It's safe to assume that the great Chinese writers had higher things on their minds, but this is a statement that could have been written for our industry. It's a statement about the importance of innovation and the refusal to accept what is probable in favour of the search for what is possible.
The best advertising, by its very nature, is surprising. Sometimes, the results are surprising too. Who would have expected Toyota to be seeing growth in new car sales in 2012? The way we bring value is that, while others ask "why?", we start by asking "why not?"
Here's the interesting thing: this attitude and innovation often come from people who don't know what has been or can't be done, because they haven't done it before. There's a reason ours is a young business. A little bit of naivety is the spark of creativity and innovation.
Our industry moves forward when people find out how good they can be - when they are not just applying an answer from the past, but when they have the audacity to shape the future.
It's a spirit you often find in start-ups. I was fortunate enough to work for five men who hadn't done it before at Fallon. They taught me that your career should be like Sir Chris Hoy learning to ride a bicycle - you're not sure you can do it, someone lets go, you shit yourself, you have the exhilaration of feeling you can do it, then you change cycling forever (or something like that).
That feeling is tough to create, which is why people try to buy it in. Adam & Eve can only be admired for its success, and every interaction I have ever had with Stephen Woodford at DDB has been charming and exciting - but why buy in something that you can create yourself? What kind of message does it give to young people in our market that the only way to bring in the next generation of brilliant young management is to buy an agency that already has it?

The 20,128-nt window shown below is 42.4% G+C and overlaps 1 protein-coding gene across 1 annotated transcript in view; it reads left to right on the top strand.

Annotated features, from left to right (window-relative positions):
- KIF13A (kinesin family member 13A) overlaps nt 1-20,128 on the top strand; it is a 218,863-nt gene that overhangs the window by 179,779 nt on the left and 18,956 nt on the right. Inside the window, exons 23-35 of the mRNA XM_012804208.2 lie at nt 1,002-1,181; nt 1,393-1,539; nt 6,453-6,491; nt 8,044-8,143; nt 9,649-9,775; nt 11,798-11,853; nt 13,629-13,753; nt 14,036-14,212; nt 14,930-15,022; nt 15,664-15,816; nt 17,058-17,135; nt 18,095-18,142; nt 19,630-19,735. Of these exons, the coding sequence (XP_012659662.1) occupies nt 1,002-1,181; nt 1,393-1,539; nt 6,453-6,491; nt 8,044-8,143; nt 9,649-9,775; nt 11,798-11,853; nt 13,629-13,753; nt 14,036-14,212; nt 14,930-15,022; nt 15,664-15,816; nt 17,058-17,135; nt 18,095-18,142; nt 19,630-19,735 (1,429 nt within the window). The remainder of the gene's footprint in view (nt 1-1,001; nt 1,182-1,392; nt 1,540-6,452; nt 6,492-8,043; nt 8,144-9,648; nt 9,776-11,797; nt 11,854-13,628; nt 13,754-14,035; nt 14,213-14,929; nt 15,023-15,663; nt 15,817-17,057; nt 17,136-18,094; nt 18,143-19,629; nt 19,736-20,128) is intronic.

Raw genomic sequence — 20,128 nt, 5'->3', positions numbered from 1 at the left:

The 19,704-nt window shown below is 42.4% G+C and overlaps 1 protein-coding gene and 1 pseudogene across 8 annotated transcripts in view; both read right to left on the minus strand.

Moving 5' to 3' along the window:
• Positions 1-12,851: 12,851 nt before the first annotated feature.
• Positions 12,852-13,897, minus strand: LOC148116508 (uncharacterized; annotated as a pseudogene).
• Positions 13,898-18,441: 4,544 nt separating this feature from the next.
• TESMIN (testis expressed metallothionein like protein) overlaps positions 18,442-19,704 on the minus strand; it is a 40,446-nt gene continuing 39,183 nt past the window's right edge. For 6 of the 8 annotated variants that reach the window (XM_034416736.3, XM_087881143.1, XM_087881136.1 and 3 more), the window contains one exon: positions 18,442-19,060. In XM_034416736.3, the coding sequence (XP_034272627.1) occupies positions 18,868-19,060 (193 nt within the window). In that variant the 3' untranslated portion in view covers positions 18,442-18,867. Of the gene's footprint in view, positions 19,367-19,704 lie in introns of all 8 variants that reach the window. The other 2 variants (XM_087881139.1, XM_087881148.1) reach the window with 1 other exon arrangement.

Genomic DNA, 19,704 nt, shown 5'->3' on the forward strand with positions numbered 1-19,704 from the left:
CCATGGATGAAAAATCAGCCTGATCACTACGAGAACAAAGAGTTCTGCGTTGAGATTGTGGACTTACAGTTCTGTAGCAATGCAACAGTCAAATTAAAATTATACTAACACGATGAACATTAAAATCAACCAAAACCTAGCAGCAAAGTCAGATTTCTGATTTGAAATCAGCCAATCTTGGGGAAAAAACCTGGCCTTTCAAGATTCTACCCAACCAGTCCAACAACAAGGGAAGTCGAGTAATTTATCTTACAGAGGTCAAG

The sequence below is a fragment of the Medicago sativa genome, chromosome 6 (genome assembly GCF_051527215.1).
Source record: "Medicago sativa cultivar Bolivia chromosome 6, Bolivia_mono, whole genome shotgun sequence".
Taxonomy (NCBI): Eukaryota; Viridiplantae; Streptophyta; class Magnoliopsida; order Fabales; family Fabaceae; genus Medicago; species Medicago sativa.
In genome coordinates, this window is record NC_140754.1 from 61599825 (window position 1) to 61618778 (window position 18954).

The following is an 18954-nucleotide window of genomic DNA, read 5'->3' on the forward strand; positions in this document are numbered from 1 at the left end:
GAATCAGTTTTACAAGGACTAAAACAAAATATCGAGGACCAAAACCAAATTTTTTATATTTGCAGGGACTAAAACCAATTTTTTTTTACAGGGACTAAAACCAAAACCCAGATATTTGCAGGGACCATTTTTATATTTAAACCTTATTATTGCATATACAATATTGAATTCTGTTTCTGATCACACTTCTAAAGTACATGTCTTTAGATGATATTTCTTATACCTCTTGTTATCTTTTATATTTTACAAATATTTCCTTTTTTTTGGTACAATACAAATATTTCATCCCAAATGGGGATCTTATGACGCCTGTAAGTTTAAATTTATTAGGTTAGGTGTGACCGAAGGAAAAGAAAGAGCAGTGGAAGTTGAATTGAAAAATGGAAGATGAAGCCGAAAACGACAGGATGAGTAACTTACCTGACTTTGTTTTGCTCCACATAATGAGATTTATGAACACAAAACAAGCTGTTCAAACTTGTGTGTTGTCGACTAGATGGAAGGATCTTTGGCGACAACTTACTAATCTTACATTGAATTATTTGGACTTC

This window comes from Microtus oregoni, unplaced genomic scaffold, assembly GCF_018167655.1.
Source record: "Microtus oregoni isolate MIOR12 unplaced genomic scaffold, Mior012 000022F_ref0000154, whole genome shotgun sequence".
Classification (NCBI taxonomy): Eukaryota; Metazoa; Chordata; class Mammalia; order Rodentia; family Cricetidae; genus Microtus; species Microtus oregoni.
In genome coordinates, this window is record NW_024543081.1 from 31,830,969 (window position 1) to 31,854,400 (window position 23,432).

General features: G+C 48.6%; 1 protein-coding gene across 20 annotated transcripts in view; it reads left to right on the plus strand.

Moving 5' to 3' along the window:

If you want to compete, even (or perhaps especially) as a network, you need to create some of that start-up mentality. Push them. Support them. Find the people in the agency who are going to be running their own companies one day and give them the chance to get involved in running yours.
We are bringing in a new generation of people at Charlotte Street and what we can promise them is the learning to ride a bicycle feeling. The best bit of my job is watching people fly.
As we sit in a market that needs innovation, not in the shape of an "innovation director" but in the way we live every day, I can't help feeling that, at every level, the learning to ride a bicycle feeling is what our industry needs. Naivety is the oxygen of creativity. Let's listen to those great Chinese writers and embrace those three little words: "I don't know."
Magnus Djaba is the chief executive at Saatchi & Saatchi.